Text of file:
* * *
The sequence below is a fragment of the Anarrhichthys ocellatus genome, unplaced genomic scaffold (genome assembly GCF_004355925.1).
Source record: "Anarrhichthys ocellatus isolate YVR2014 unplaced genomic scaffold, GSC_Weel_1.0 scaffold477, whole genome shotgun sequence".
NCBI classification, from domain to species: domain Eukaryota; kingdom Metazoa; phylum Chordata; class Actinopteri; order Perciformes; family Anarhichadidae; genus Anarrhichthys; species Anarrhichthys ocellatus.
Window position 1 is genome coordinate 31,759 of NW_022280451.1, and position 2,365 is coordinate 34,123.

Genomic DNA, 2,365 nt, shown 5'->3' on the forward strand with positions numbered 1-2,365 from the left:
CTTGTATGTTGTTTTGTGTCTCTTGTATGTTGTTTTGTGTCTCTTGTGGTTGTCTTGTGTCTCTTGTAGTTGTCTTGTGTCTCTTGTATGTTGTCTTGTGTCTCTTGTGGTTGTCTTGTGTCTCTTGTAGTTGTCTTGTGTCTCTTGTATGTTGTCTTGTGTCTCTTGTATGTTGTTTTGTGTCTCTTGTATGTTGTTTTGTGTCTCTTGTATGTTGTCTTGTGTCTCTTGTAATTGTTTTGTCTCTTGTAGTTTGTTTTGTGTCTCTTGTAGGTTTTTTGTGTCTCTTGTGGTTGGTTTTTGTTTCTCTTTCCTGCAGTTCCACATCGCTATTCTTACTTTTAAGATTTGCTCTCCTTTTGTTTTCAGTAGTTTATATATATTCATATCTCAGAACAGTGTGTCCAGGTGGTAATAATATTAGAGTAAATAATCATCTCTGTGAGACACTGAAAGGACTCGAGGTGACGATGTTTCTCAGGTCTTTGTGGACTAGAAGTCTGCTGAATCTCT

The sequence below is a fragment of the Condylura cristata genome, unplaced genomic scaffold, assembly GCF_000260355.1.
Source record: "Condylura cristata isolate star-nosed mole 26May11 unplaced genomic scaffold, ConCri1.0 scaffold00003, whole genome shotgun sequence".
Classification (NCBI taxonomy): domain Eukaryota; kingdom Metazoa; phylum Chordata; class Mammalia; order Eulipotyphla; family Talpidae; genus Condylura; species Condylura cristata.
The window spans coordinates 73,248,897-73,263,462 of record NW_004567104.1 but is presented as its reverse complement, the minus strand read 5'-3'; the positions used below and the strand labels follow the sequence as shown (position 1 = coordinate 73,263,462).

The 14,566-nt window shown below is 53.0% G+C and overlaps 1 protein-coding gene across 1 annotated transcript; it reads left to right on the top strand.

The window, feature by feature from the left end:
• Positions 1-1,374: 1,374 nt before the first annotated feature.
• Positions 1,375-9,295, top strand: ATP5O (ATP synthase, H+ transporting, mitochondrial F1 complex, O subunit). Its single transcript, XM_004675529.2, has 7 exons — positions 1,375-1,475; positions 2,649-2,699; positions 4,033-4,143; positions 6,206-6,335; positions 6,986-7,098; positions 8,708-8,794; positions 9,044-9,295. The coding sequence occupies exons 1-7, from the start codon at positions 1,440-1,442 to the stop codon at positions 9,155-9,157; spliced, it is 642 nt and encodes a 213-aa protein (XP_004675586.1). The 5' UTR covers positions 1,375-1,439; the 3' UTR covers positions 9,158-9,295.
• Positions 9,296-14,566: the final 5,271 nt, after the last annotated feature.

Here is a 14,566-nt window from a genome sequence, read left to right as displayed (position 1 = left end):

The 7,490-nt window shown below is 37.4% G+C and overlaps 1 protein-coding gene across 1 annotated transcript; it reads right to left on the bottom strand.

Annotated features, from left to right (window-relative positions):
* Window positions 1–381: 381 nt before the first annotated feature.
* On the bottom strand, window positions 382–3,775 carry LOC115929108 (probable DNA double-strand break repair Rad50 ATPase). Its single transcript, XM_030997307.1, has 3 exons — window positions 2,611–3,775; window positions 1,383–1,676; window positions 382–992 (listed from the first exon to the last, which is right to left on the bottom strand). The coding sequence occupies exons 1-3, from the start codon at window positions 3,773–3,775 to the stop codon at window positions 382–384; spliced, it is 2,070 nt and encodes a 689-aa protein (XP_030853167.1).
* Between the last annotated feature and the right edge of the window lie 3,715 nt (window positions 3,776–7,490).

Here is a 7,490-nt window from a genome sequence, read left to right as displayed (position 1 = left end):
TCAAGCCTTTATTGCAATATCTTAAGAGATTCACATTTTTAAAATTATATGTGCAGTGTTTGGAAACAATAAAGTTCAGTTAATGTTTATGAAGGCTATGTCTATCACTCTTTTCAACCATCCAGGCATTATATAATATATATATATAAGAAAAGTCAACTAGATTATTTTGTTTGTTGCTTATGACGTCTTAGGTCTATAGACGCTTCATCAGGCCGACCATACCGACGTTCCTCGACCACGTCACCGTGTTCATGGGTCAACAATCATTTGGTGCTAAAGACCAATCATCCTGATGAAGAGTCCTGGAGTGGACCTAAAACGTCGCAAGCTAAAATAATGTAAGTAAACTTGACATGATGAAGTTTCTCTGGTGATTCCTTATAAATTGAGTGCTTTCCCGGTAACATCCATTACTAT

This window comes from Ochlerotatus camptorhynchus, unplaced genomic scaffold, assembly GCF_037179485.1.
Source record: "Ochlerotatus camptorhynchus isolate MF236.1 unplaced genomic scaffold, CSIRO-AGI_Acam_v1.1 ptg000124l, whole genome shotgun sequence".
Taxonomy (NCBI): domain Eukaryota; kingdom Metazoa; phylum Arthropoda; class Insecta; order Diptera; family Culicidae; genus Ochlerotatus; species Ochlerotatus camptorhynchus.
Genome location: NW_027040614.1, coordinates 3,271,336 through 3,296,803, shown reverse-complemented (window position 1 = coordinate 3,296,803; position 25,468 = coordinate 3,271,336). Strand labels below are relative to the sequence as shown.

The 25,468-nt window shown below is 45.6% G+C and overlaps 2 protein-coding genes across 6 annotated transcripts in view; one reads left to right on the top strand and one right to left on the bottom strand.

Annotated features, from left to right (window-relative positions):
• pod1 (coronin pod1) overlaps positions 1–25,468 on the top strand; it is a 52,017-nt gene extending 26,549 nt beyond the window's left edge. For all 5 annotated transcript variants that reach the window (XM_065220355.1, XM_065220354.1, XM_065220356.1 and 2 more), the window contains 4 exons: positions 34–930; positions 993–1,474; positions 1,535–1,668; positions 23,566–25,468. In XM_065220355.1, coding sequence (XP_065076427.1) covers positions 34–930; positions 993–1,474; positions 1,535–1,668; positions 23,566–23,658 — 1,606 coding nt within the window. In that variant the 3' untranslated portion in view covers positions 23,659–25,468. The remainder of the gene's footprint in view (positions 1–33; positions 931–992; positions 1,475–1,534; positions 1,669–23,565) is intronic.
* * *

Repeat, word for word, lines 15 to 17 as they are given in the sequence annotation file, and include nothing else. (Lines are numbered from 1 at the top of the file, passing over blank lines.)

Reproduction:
• Positions 9,296-14,566: the final 5,271 nt, after the last annotated feature.

Here is a 14,566-nt window from a genome sequence, read left to right as displayed (position 1 = left end):

The 7,490-nt window shown below is 37.4% G+C and overlaps 1 protein-coding gene across 1 annotated transcript; it reads right to left on the bottom strand.